One embodiment of the invention supports age and identity verification by extracting user data from a user's transaction instrument, requesting authentication input, and verifying the user data and authentication input with user data stored on the host system of the transaction instrument issuer. Age and identity verification may likewise be performed using any appropriate transaction instrument data, host system data or user supplied data.
One embodiment of the invention supports payroll check and government check reading and/or cashing. For example, the POS terminal facilitates the capture of routing and account numbers, and any other relevant information from bar codes or other machine readable indicia printed or otherwise accessible on such checks. Thus, a consumer may present such checks for immediate electronic verification and drawing of funds from the check issuer's account for use in payment at a POS terminal. In embodiments that include a cash return device, a consumer may receive any remaining balance of the check value as cash.
In one embodiment of the invention, IP and/or USB ports enable connectivity of the POS terminal with a keyboard, personal computer, or with additional POS terminals. Additionally, the POS terminal may support both Ethernet and modem connectivity capabilities. Redundant communications connectivity capabilities serve to reduce or eliminate the impact of temporary network failures by automatically reestablishing communications with a host system using a backup communications channel. For example, if a local internet network hub fails, the POS automatically dials the appropriate host system using a back-up modem. Additional wireless communication capabilities enable portable use of the POS terminal. For example, a salesperson may carry a wireless POS terminal on his or her belt for assisting customer's with showroom purchases without the need to relocate to a cashier's desk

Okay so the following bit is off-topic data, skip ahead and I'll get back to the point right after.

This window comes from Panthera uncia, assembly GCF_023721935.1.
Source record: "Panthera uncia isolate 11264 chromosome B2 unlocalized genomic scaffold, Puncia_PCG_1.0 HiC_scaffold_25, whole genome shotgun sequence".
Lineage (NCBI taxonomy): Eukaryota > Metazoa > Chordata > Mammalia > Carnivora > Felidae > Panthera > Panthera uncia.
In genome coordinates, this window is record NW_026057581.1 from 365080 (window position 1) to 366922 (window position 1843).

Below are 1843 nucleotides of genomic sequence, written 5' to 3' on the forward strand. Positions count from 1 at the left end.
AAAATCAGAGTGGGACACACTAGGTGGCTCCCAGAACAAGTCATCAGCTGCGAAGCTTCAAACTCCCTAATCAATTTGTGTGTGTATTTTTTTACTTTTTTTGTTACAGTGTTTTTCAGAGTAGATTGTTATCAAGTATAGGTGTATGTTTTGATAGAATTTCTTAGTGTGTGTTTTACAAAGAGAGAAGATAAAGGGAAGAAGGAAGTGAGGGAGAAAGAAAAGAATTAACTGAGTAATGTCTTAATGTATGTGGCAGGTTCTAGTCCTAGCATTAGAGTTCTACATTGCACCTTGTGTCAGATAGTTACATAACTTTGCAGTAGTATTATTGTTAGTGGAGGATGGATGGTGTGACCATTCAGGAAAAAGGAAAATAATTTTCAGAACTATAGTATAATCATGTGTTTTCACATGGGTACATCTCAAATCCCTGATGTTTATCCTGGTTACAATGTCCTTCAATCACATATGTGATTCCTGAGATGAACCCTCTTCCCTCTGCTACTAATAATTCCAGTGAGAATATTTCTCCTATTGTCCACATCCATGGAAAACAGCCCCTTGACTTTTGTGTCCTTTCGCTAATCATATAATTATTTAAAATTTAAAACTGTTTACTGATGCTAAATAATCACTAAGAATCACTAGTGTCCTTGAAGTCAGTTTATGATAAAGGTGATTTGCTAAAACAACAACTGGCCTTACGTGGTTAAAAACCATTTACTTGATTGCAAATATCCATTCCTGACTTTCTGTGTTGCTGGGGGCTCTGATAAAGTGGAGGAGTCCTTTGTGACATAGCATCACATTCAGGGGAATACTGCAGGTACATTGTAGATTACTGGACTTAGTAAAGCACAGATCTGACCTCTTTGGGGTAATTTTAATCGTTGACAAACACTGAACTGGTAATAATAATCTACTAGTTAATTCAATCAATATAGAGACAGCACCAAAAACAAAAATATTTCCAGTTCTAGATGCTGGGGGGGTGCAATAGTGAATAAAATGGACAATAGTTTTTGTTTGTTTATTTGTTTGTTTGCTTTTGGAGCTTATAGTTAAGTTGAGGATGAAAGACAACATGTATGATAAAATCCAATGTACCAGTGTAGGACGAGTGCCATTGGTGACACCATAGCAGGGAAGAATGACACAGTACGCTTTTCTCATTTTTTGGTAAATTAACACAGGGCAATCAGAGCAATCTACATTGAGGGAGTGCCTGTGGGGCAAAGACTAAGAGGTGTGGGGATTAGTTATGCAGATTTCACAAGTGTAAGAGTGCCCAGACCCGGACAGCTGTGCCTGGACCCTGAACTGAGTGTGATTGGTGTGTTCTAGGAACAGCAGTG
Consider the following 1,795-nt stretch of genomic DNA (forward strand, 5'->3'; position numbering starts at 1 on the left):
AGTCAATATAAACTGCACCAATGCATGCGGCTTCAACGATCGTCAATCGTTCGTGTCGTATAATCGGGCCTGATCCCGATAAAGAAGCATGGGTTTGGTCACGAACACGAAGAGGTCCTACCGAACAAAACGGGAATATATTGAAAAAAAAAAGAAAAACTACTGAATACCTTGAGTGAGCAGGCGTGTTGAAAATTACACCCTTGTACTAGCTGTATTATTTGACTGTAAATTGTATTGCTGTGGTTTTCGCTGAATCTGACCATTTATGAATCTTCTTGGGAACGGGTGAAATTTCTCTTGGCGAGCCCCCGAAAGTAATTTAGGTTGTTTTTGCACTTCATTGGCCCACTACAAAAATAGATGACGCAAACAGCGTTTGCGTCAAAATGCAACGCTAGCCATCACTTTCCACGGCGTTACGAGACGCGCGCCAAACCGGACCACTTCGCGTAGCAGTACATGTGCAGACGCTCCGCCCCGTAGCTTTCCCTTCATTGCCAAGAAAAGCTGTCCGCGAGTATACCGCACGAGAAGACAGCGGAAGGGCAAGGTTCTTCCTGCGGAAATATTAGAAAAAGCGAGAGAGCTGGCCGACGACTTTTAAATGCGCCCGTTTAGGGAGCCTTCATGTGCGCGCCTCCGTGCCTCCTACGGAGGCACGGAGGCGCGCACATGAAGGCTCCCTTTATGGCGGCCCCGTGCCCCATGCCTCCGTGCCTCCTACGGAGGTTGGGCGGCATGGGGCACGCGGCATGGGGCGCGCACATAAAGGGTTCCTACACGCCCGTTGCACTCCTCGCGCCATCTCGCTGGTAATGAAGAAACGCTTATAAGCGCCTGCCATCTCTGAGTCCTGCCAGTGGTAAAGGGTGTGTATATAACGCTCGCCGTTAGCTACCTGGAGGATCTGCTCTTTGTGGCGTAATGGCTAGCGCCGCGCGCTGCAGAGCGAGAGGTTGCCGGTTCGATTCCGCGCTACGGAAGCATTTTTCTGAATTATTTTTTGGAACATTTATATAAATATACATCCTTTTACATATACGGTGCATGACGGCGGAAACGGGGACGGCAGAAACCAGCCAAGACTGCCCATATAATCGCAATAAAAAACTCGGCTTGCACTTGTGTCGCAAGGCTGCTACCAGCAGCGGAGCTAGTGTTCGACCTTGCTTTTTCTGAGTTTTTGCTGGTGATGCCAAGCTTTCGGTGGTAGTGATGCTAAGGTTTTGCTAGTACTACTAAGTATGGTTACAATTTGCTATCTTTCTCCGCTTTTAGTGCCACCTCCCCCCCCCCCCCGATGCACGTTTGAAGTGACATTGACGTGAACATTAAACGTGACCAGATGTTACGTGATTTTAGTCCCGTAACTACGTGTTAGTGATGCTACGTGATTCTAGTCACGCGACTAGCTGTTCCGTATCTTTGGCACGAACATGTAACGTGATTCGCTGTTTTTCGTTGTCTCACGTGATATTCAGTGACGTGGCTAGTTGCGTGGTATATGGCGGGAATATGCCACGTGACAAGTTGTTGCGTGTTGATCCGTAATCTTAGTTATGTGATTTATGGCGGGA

Benefits, other advantages, and solutions to problems have been described herein with regard to specific embodiments. However, the benefits, advantages, solutions to problems, and any element(s) that may cause any benefit, advantage, or solution to occur or become more pronounced are not to be construed as critical, required, or essential features or elements of any or all the claims or the invention. The scope of the present invention is accordingly to be limited by nothing other than the appended claims, in which reference to an element in the singular is not intended to mean “one and only one” unless explicitly so stated, but rather “one or more.” Further, no element described herein is required for the practice of the invention unless expressly described as “essential” or “critical.”